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Tuesday, March 15, 2011

Setting an intention

"Always do what you are afraid to do" ~ Ralph Waldo Emerson

Sorry everyone! I've been so busy with the immersion and road tripping that I haven't had any time to write since Friday, but I'm 99% sure you all managed to survive the weekend sans my shenanigans. Boy do I have a lot to catch up on, though! First, Anusara Immersion... we'll get to the road trip eventually.

On Friday night, Ali mentioned the importance of fueling Iccha (desire) in both the head and the heart - the head gets its juice from knoweldge and certainty, and the heart from mystery and uncertainty. I know I am definitely guilty of taking care of my head more than my heart - I'm one of those people who makes an hourly schedule for my day even when they have nothing planned. Some call it anal - I call it being prepared...? Anyways, in my practice my head has a tendency to get in the way, allowing fear to creep in, and causing me to spend most of the first immersion going "OMG do I totally suck? What if I do totally suck and Ali and Ronna are just too nice to say anything? Should I even be here?? What am I doing??!?" Just lots of unnecessary anxiety. Quite similar to my first year in B-school, actually.

So when our teachers told us to set an intention for the weekend, I knew right away what mine would be. I actually had two - the first was to find a better balance between my head and heart, stop overthinking everything and just let myself be and feel in the moment. The second was no fear.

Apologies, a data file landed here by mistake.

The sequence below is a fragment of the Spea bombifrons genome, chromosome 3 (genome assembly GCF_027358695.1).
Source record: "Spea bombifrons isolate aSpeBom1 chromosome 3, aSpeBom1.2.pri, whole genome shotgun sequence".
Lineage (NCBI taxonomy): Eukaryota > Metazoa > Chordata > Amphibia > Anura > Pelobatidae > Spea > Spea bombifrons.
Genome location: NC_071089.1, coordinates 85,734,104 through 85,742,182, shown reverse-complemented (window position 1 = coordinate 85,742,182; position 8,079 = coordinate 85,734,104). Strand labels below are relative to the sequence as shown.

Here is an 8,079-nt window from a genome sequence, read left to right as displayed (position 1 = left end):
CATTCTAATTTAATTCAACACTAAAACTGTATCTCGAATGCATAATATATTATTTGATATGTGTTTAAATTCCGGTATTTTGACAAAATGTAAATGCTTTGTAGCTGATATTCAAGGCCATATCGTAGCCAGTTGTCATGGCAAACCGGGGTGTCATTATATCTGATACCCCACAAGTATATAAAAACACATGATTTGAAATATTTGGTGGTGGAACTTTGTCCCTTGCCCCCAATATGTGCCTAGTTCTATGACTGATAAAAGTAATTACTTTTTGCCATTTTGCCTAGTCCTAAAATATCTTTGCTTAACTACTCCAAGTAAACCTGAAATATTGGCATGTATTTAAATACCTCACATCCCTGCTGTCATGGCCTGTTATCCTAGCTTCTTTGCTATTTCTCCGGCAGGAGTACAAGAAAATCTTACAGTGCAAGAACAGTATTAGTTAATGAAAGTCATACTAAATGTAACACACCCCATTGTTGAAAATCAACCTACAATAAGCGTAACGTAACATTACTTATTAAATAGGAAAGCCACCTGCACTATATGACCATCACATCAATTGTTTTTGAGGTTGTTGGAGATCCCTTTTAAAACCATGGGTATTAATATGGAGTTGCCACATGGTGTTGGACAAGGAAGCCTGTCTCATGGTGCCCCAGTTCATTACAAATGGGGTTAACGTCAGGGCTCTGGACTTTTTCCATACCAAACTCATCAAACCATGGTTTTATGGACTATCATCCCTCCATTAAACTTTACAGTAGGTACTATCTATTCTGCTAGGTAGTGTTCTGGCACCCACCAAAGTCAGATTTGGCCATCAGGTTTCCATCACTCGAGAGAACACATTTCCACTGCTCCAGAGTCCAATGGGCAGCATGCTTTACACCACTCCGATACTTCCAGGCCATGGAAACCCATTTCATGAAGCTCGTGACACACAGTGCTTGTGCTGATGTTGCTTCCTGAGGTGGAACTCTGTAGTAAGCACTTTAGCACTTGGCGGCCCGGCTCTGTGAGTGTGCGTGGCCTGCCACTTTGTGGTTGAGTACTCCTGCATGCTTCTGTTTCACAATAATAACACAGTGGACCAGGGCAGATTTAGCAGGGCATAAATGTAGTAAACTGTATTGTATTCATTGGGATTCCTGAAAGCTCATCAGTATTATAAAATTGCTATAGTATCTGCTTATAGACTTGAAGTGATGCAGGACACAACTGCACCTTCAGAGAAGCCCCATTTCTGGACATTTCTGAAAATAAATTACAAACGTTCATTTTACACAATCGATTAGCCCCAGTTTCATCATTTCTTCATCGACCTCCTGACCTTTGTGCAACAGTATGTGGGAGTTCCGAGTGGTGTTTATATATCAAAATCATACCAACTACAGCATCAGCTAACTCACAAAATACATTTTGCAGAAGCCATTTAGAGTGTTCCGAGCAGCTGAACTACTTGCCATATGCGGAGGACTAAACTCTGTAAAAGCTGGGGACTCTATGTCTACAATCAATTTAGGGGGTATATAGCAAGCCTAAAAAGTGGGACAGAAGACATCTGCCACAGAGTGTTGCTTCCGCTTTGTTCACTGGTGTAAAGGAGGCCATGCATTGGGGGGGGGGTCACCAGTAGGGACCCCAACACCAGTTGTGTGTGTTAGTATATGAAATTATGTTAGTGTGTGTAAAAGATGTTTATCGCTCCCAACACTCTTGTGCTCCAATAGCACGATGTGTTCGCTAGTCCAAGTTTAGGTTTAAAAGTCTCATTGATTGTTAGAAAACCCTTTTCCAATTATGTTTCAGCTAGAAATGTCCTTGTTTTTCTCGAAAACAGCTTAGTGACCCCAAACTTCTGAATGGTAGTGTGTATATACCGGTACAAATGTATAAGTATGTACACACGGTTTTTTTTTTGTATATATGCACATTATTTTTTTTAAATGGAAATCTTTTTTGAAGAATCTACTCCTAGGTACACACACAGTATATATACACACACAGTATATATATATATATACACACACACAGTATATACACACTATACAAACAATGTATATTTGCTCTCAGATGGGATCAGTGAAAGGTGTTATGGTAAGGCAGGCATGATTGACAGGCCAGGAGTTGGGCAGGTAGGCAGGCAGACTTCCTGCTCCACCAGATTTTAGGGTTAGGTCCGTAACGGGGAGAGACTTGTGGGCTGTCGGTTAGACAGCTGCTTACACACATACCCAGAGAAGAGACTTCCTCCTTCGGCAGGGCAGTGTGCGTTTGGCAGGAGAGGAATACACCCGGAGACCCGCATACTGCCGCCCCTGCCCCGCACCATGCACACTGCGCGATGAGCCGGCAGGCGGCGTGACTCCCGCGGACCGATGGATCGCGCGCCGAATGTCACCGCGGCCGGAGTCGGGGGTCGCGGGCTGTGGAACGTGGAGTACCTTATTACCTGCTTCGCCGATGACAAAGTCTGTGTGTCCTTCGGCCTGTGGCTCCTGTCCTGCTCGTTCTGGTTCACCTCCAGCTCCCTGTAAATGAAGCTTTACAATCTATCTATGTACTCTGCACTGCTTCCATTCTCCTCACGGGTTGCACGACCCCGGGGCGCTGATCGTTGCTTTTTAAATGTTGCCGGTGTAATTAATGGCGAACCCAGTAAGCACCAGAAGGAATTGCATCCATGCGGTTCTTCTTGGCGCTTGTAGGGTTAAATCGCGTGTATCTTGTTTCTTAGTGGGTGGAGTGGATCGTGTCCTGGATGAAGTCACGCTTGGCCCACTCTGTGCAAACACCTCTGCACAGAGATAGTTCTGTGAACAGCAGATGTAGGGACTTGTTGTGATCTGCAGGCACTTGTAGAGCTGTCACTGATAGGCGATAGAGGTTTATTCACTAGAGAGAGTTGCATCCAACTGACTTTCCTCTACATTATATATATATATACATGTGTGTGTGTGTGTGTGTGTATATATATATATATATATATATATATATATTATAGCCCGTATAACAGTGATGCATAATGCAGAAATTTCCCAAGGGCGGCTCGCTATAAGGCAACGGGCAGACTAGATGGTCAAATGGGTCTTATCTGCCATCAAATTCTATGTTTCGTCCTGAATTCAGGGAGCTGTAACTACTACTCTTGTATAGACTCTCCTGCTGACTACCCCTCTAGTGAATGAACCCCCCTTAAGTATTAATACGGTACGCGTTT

I really can't describe the weekend, and I think I just need to hold it in my head for a while, but there was really a world of difference, for me, between the first immersion and immersion 2 weekend 1. My mom says that "worrying is just suffering advance" - but I actually think it goes beyond that. Worry and anxiety can also be a self-fulfilling prophecy and often end up making the thing you're worried about even worse.

Sutra 1.2 of the yoga sutras, "yogas chitta vritti nirodaha," is often translated in the classical yoga tradition as "Yoga is the restraint of the modifications/fluctuations of the mind." But in tantra, the word 'nirodaha' is translated not as a barrier or restraint, but instead as the power to make skillful choices. Instead of stopping the vrittis, we learn how to align with the flow through our choices, saying no to the things that are not life-affirming and yes to the things that are. I know this is super cheesy but... say no to fear and judgement, so you can say yes to diving in with your whole heart.

The rythm of the body
the melody of the mind
& the harmony of the soul
create the symphony of life

B.K.S. Iyengar

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